Sarah McCann, Carrickfergus, Northern Ireland
Adapted from her blog “Breastfeeding Resources, Northern Ireland,” posted August 2, 2011.


Sudden weaning in order to take a medication comes with risks and difficulties for mother and baby. Sarah looks at the implications of an early end to breastfeeding and explains that many medications are compatible with breastfeeding.

When a mother is pressured to stop breastfeeding in order to take a medication, those doing the pressuring often don’t understand the implications of weaning for mother and baby. A health professional may not have much or any breastfeeding experience and may feel that breastfeeding into toddlerhood is strange. They may see nursing as the baby’s food and not be aware of the relationship. They may think that breastfeeding is a nice thing to do if all is well, but that it is stressful if a mother is ill (Calvert, 2014). They may wonder, “Why breastfeed for more than a few months anyway?”  

Why breastfeed for more than a few months anyway?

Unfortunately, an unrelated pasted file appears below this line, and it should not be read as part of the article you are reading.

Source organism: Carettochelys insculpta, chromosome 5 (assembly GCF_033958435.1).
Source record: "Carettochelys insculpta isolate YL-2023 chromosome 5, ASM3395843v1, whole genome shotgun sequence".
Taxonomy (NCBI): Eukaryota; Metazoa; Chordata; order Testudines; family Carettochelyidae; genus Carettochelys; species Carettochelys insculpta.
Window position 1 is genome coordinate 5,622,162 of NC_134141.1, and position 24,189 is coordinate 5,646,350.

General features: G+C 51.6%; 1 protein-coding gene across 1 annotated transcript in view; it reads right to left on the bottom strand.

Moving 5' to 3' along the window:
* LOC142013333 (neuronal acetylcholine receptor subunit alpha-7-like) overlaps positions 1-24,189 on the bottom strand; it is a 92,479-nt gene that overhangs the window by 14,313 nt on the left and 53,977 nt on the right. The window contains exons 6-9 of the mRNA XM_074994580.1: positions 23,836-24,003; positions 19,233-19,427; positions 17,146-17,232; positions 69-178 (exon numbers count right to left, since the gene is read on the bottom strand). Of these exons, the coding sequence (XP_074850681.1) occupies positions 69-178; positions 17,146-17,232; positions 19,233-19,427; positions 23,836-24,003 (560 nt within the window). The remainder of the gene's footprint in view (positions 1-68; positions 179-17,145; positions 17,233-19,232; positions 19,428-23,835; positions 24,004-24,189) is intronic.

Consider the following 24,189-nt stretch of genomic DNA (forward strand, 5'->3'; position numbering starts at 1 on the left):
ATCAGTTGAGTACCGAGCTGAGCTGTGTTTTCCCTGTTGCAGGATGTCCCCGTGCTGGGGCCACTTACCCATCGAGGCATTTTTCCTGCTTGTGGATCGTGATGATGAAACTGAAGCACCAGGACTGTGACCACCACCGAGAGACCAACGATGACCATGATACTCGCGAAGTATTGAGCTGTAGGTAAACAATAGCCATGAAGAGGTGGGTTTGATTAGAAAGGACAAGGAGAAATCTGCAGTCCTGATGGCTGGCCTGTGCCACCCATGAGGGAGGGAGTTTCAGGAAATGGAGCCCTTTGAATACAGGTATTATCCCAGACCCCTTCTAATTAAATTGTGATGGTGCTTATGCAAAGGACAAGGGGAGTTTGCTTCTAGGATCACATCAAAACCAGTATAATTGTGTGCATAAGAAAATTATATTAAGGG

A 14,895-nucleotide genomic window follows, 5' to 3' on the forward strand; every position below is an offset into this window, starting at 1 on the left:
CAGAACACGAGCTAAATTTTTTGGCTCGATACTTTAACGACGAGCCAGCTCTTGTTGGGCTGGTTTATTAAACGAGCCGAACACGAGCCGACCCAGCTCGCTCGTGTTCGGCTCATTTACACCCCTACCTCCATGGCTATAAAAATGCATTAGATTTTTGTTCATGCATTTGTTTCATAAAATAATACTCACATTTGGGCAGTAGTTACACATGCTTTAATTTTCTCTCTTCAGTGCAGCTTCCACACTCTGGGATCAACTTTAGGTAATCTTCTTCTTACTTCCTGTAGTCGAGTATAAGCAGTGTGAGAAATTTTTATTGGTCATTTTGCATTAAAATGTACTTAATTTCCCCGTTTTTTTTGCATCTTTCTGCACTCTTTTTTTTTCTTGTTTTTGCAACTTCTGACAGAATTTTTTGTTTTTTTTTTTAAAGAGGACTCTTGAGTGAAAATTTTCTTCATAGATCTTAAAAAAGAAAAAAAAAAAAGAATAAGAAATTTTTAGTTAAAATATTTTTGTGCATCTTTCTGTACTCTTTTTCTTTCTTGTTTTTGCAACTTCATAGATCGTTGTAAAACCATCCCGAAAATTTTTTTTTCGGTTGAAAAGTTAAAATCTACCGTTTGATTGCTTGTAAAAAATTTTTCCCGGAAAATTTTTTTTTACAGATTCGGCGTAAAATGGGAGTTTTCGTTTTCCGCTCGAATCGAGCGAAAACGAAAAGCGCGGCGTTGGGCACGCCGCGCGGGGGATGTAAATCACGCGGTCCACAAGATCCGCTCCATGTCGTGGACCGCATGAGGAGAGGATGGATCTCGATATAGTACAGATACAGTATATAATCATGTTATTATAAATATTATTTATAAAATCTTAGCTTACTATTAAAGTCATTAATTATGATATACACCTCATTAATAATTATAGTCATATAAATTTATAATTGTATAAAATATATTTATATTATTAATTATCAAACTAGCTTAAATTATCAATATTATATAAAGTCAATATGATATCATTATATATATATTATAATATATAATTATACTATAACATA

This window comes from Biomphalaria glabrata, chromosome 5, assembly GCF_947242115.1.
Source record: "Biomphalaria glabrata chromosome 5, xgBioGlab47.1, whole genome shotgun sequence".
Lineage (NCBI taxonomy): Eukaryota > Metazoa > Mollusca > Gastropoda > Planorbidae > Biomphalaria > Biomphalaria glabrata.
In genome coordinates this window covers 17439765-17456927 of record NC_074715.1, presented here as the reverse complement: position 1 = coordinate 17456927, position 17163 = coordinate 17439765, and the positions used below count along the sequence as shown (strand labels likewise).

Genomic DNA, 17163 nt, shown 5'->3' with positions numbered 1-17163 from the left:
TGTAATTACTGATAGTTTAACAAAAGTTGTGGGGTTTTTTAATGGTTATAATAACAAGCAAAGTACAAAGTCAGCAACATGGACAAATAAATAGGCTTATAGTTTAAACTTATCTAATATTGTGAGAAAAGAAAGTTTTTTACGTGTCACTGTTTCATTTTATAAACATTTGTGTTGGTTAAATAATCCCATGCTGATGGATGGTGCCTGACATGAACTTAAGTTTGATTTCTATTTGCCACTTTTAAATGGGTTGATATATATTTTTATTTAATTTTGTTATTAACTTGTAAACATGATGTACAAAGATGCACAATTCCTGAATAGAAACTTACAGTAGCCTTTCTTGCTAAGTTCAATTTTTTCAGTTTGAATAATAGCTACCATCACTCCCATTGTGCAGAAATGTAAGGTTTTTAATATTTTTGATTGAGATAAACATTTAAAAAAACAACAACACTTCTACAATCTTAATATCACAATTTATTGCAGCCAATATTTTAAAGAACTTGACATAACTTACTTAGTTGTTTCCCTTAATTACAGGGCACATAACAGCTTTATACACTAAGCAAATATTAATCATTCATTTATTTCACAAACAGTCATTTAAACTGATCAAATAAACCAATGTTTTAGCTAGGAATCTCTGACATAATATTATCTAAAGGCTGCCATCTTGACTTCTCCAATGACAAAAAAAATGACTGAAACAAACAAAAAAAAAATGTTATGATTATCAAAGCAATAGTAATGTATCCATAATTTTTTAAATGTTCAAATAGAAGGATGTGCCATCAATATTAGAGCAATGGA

Katherine Dettwyler, Associate Professor of Anthropology at the University of Delaware, USA (2003), suggests that the natural weaning age of humans is probably between three and seven years of age. Both La Leche League and the World Health Organization support breastfeeding beyond the early months and into toddlerhood. As the length of time that a baby is breastfed increases, there is a reduced risk of infection, optimal teeth and jaw development, and development of a normal immune system, which is not mature until about six years of age (Dettwyler, 2003). Breastfeeding also provides pain relief (during teething, for instance), acts as a nutritional cushion during illness, and helps to avoid hospitalization. Breastfeeding is an easy way to comfort a baby or toddler and helps them to fall asleep. A mother’s confidence from these basic activities may have been vital to her parenting experience up until that point.